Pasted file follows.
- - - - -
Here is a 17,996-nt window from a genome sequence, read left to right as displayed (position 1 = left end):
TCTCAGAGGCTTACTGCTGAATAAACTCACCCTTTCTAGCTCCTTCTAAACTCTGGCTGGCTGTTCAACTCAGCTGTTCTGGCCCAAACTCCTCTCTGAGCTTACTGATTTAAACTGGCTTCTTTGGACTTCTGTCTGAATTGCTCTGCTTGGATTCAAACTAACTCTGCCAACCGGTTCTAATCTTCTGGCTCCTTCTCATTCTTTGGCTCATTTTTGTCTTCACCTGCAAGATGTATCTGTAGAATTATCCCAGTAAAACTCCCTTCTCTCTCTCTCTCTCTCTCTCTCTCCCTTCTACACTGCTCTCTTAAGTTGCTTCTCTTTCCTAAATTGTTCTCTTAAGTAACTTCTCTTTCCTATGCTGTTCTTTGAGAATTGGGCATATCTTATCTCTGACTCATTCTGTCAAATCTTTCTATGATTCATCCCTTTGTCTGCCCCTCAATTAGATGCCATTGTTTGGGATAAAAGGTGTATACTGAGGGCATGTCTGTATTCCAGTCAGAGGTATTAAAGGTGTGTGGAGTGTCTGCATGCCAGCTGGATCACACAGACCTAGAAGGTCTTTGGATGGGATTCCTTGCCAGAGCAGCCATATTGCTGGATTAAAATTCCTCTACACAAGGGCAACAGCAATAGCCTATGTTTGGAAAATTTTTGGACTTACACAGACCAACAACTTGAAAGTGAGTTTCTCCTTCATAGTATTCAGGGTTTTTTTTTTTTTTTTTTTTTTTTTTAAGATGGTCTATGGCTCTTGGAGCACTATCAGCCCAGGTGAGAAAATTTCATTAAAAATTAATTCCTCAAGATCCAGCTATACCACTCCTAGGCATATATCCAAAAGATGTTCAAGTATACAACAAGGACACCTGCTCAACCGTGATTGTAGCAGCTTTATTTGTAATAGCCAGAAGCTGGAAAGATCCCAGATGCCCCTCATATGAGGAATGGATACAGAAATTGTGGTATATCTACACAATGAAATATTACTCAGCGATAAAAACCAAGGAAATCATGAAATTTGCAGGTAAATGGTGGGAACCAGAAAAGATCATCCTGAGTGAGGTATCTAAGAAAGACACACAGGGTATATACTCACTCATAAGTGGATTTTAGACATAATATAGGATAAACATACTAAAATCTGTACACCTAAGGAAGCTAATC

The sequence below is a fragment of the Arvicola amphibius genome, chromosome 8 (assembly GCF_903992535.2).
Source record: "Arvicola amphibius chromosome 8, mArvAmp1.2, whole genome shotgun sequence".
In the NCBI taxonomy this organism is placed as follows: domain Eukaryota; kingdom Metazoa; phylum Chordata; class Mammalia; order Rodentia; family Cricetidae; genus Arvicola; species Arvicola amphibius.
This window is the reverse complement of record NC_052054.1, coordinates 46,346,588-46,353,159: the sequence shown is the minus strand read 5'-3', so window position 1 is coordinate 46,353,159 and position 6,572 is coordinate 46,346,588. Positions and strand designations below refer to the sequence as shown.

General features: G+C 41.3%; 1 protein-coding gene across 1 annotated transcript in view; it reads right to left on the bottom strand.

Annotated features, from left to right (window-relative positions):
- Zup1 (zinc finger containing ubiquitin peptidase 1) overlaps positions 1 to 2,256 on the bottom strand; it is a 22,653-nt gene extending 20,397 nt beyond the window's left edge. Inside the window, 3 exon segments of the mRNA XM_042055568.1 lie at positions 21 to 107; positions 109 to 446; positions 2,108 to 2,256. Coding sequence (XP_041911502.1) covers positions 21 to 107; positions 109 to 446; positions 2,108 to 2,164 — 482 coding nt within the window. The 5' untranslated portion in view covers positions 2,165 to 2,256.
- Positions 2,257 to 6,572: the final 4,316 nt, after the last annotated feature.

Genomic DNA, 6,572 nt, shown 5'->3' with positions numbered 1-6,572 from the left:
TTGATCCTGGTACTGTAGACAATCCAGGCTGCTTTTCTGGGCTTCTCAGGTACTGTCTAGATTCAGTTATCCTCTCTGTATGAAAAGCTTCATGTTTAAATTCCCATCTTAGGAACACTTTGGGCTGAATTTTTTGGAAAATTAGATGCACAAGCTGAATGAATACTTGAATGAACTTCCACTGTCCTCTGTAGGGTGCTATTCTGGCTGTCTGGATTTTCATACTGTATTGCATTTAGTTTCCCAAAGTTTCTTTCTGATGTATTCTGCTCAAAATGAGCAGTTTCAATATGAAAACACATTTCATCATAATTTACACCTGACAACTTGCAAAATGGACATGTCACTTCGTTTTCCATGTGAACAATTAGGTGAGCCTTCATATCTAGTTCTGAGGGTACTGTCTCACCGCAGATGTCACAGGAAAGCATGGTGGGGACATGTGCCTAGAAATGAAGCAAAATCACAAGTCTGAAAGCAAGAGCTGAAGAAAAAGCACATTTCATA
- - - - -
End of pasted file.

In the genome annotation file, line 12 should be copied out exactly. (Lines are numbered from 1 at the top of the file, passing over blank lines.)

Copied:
TTGATCCTGGTACTGTAGACAATCCAGGCTGCTTTTCTGGGCTTCTCAGGTACTGTCTAGATTCAGTTATCCTCTCTGTATGAAAAGCTTCATGTTTAAATTCCCATCTTAGGAACACTTTGGGCTGAATTTTTTGGAAAATTAGATGCACAAGCTGAATGAATACTTGAATGAACTTCCACTGTCCTCTGTAGGGTGCTATTCTGGCTGTCTGGATTTTCATACTGTATTGCATTTAGTTTCCCAAAGTTTCTTTCTGATGTATTCTGCTCAAAATGAGCAGTTTCAATATGAAAACACATTTCATCATAATTTACACCTGACAACTTGCAAAATGGACATGTCACTTCGTTTTCCATGTGAACAATTAGGTGAGCCTTCATATCTAGTTCTGAGGGTACTGTCTCACCGCAGATGTCACAGGAAAGCATGGTGGGGACATGTGCCTAGAAATGAAGCAAAATCACAAGTCTGAAAGCAAGAGCTGAAGAAAAAGCACATTTCATA